Hines Sight / Brickbats and bouquets in the mail
Published 7:05 am, Thursday, April 21, 2011
I have been writing this column for more than six months now. I returned to the fray a little more than a year after I left my former job as editor of this newspaper. Writing the column has been fun -- and I have struck a few chords, made a few people angry and received praise and criticism. I have talked about a lot of topics -- decisions made by the school system and the town administration, the proposed 2011-12 municipal budget, the naming of the third train station, the need for a K-9 unit in the Police Department, among others.
At first, people were glad I was back and told me just that. But once I was settled in -- and the readers were settled in -- to the weekly commentary, the mail started coming. Most people write when they object to what a columnist's says, but a few have given me kudos for speaking out. A couple of people have called, too. The feedback is great, and I look forward to more.
I thought I'd give you a little sampling of what I have received via e-mail.
Education garners a lot of feedback, and most times the mail contains criticism for a particular stand I have made. I welcome the criticism. If everyone agreed with me, then what fun is that? For instance, let's take school redistricting. Two writers felt I was out of touch with the plan adopted by the Board of Education and thought I should have attended the subcommittee's meeting long before I decided to object to how it was devised and to the ultimate decision that was made. I was called "uniformed." The interesting part my apparent ignorance was that the majority of the parents and other residents who spoke at a Board of Education meeting the night the plan was aired and discussed felt as I did. So who was off-base?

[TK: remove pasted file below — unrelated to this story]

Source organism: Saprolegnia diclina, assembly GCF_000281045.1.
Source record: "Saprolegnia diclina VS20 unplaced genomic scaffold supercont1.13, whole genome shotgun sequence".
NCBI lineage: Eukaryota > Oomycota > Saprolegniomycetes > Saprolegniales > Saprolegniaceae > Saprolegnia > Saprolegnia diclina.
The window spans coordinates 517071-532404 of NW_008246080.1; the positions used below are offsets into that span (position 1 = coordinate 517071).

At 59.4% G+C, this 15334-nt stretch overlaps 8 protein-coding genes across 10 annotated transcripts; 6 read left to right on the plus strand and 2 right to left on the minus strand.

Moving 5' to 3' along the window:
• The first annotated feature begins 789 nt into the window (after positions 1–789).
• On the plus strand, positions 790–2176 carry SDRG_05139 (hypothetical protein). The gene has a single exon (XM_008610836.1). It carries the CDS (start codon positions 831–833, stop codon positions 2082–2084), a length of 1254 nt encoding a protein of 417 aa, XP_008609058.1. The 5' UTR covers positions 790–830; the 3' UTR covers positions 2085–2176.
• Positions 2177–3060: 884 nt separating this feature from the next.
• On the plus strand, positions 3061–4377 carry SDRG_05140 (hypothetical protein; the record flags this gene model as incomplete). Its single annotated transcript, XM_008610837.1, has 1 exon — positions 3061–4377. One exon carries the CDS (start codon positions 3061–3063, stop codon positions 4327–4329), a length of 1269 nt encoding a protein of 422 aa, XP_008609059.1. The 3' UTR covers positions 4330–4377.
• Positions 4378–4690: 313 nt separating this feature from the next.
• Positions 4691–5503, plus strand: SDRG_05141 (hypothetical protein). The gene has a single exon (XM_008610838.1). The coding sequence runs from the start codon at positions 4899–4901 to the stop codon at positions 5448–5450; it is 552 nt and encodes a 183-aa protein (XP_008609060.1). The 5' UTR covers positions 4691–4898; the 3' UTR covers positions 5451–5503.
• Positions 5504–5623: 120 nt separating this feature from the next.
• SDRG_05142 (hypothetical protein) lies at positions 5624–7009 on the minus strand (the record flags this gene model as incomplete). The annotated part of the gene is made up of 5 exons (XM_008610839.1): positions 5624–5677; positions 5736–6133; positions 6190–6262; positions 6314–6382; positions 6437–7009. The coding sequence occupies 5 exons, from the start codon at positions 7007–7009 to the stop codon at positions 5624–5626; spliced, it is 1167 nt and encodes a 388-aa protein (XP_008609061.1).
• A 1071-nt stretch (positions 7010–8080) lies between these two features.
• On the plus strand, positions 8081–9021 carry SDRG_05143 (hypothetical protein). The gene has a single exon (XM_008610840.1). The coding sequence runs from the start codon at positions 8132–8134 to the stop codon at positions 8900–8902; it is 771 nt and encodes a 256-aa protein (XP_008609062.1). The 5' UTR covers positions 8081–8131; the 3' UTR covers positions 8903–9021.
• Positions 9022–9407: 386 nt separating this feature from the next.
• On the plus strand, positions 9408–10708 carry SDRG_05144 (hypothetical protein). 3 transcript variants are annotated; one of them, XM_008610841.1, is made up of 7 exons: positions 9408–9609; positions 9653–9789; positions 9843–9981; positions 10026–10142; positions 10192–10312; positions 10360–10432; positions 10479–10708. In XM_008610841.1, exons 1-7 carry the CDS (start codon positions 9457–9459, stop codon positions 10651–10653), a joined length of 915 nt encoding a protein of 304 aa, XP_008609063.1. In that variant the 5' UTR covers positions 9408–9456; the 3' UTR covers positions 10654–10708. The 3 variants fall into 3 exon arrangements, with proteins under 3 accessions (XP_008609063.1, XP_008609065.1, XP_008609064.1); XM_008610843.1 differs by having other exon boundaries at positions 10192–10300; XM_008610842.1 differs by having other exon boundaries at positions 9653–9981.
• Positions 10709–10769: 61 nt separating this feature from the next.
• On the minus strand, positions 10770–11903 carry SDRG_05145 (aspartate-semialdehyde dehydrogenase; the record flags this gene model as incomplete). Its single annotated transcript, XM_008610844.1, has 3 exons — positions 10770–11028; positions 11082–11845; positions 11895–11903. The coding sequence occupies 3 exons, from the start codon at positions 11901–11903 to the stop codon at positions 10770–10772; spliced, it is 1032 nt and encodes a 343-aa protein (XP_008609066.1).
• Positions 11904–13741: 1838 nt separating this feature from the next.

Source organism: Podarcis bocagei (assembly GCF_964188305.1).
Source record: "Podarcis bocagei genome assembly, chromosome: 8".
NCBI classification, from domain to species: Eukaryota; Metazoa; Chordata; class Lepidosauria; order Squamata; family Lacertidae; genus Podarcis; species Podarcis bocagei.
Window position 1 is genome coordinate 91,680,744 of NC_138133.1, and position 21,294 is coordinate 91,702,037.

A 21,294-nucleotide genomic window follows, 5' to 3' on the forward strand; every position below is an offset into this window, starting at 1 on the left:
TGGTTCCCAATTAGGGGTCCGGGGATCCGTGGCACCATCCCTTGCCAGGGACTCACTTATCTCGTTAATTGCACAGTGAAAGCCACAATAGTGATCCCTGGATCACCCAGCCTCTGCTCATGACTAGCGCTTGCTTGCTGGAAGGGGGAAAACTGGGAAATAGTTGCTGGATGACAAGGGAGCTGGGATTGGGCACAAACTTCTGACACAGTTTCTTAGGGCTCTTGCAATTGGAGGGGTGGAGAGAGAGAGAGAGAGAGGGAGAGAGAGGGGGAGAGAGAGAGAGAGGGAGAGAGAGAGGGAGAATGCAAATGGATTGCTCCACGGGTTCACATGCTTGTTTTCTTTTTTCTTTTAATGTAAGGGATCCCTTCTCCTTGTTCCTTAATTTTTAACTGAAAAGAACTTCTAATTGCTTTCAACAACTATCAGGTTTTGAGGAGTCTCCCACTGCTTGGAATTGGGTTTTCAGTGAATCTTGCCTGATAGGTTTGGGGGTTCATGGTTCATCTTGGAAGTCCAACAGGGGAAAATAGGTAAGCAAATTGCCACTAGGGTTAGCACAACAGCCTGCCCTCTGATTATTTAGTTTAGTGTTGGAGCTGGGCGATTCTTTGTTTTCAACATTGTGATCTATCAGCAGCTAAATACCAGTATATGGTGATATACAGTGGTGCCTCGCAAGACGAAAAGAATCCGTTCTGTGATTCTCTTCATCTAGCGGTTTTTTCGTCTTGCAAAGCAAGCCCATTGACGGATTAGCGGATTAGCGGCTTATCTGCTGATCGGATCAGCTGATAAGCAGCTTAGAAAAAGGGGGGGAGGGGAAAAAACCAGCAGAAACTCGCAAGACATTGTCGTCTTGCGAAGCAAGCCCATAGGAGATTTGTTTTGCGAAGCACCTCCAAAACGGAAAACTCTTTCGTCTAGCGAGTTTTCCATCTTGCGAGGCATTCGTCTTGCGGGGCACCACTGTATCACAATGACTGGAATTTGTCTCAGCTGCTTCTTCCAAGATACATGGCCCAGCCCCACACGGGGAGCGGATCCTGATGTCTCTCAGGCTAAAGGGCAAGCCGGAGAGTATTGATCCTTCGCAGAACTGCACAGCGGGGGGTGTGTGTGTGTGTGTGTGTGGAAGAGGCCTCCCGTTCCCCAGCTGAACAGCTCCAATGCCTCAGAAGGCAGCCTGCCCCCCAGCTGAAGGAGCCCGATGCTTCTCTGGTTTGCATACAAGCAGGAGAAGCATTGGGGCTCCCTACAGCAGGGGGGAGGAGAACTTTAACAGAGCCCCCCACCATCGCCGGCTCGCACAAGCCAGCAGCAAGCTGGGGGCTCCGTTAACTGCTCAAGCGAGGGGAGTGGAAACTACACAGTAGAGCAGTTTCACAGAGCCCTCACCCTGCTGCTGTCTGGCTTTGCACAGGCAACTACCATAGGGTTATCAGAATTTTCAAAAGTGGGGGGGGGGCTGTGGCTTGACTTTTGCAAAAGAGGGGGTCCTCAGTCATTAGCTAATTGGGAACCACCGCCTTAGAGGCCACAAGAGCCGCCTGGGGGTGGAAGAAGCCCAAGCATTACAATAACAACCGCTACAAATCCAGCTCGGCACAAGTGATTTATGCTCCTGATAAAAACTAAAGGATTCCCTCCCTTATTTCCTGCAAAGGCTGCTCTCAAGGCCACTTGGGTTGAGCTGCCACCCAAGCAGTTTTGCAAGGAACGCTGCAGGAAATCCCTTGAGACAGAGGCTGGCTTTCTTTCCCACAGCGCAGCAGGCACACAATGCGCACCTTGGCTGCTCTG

And then there was my recent comment about the librarians in the schools. I am not against the librarians; they probably do good work. But I was pointing out the disparity in salaries, in light of the fact that the Board of Finance had decided not to give the first selectman, selectmen and town clerk positions an increase in salary for the first two years of their four-year terms, and then 3 percent over the final two years. The first selectman (the chief elected official) is paid $127,620 a year -- less than many other positions in the town and school administrations. And the town clerk (responsible for the vital records of the entire town) is paid $89,905 a year. Conversely, as an example, the Burr Elementary School librarian/media specialist, a full-time equivalent position as described in educational jargon, is slated to make more than $96,000 in the next fiscal year. It is not about who deserves what; it is about setting priorities and being fair.